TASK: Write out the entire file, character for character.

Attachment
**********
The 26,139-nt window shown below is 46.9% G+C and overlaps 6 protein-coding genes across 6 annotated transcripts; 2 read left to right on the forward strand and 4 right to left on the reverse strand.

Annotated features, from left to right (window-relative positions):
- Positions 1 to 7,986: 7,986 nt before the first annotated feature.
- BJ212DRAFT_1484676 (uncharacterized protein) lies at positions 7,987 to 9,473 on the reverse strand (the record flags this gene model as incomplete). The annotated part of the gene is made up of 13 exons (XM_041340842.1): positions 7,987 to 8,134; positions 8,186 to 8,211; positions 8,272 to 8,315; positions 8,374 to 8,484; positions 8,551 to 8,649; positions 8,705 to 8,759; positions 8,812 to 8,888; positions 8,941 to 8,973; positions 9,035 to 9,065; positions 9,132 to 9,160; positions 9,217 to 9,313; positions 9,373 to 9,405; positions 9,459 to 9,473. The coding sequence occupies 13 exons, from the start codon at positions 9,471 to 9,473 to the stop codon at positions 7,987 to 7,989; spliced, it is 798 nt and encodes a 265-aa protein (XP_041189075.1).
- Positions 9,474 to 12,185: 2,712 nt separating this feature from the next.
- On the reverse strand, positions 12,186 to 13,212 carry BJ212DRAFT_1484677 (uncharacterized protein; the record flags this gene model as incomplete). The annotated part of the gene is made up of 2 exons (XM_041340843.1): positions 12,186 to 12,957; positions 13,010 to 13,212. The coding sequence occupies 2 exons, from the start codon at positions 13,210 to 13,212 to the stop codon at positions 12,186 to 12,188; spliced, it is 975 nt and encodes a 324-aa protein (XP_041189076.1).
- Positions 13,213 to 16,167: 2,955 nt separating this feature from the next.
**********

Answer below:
The 26,139-nt window shown below is 46.9% G+C and overlaps 6 protein-coding genes across 6 annotated transcripts; 2 read left to right on the forward strand and 4 right to left on the reverse strand.

Annotated features, from left to right (window-relative positions):
- Positions 1 to 7,986: 7,986 nt before the first annotated feature.
- BJ212DRAFT_1484676 (uncharacterized protein) lies at positions 7,987 to 9,473 on the reverse strand (the record flags this gene model as incomplete). The annotated part of the gene is made up of 13 exons (XM_041340842.1): positions 7,987 to 8,134; positions 8,186 to 8,211; positions 8,272 to 8,315; positions 8,374 to 8,484; positions 8,551 to 8,649; positions 8,705 to 8,759; positions 8,812 to 8,888; positions 8,941 to 8,973; positions 9,035 to 9,065; positions 9,132 to 9,160; positions 9,217 to 9,313; positions 9,373 to 9,405; positions 9,459 to 9,473. The coding sequence occupies 13 exons, from the start codon at positions 9,471 to 9,473 to the stop codon at positions 7,987 to 7,989; spliced, it is 798 nt and encodes a 265-aa protein (XP_041189075.1).
- Positions 9,474 to 12,185: 2,712 nt separating this feature from the next.
- On the reverse strand, positions 12,186 to 13,212 carry BJ212DRAFT_1484677 (uncharacterized protein; the record flags this gene model as incomplete). The annotated part of the gene is made up of 2 exons (XM_041340843.1): positions 12,186 to 12,957; positions 13,010 to 13,212. The coding sequence occupies 2 exons, from the start codon at positions 13,210 to 13,212 to the stop codon at positions 12,186 to 12,188; spliced, it is 975 nt and encodes a 324-aa protein (XP_041189076.1).
- Positions 13,213 to 16,167: 2,955 nt separating this feature from the next.